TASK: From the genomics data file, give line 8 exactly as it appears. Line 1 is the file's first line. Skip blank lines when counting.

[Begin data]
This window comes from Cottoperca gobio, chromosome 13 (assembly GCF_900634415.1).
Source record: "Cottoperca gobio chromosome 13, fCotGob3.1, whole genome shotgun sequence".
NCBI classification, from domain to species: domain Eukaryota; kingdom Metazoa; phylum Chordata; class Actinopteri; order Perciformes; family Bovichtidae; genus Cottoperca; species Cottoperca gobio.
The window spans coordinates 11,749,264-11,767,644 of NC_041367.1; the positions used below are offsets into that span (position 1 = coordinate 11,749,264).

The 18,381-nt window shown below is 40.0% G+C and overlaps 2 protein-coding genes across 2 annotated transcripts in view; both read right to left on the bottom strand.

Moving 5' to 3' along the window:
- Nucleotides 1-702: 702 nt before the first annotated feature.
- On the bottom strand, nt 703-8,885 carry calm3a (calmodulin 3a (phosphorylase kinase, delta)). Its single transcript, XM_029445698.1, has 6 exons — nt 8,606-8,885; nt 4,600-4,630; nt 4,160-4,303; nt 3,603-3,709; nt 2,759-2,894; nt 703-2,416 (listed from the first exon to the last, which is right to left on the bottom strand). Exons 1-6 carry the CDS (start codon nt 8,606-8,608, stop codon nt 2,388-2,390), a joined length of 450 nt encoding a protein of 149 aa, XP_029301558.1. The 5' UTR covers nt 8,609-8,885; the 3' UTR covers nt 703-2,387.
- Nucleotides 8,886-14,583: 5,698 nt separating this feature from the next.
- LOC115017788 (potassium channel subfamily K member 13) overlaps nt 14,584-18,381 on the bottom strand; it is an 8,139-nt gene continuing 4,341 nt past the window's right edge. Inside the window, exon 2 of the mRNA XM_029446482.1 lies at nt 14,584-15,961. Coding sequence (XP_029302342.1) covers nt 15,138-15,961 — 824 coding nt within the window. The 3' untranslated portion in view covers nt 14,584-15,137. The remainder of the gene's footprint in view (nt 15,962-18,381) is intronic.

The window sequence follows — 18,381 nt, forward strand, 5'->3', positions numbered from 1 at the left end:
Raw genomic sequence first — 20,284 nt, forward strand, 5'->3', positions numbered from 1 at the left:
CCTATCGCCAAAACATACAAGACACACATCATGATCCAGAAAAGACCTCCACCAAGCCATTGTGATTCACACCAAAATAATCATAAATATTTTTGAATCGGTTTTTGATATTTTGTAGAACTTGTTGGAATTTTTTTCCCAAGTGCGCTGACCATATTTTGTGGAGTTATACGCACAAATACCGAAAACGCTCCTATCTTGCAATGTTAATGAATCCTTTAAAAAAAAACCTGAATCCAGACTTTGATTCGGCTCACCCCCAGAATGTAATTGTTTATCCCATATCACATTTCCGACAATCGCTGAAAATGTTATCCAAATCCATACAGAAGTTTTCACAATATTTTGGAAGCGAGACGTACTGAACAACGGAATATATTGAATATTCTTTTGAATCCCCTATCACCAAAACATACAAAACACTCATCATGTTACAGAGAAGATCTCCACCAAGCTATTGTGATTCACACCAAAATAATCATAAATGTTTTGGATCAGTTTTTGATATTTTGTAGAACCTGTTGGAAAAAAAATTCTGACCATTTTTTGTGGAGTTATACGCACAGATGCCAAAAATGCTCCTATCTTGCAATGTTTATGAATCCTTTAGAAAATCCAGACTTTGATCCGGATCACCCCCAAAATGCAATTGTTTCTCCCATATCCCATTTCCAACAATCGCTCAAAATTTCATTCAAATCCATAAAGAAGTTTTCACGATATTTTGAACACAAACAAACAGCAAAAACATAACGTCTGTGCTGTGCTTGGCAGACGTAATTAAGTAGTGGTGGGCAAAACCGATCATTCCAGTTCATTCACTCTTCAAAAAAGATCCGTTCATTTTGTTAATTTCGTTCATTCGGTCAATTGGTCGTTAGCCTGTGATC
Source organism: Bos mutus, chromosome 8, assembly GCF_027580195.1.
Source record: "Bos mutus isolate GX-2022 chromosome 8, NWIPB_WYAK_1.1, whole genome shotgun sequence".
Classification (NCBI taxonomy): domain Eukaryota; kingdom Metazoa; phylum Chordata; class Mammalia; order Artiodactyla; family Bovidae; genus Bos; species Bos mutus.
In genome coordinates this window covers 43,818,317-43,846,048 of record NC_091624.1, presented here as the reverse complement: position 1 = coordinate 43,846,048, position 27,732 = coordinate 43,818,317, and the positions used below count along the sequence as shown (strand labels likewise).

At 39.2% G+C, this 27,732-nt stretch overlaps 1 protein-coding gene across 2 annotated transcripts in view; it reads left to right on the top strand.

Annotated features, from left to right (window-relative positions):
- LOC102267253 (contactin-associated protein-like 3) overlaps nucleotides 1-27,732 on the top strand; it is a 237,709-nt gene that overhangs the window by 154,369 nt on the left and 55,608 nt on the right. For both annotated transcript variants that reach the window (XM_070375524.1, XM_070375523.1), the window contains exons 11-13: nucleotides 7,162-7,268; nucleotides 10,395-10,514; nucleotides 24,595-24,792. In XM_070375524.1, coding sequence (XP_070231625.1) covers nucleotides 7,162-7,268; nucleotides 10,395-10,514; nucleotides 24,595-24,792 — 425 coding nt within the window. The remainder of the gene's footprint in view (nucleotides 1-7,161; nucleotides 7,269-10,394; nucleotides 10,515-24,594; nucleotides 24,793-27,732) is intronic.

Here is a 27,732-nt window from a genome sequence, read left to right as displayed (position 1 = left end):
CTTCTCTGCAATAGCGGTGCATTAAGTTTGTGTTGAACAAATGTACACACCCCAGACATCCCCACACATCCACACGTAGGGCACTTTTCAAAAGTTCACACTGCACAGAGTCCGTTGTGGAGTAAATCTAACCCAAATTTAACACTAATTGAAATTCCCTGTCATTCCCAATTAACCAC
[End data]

- On the bottom strand, nt 703-8,885 carry calm3a (calmodulin 3a (phosphorylase kinase, delta)). Its single transcript, XM_029445698.1, has 6 exons — nt 8,606-8,885; nt 4,600-4,630; nt 4,160-4,303; nt 3,603-3,709; nt 2,759-2,894; nt 703-2,416 (listed from the first exon to the last, which is right to left on the bottom strand). Exons 1-6 carry the CDS (start codon nt 8,606-8,608, stop codon nt 2,388-2,390), a joined length of 450 nt encoding a protein of 149 aa, XP_029301558.1. The 5' UTR covers nt 8,609-8,885; the 3' UTR covers nt 703-2,387.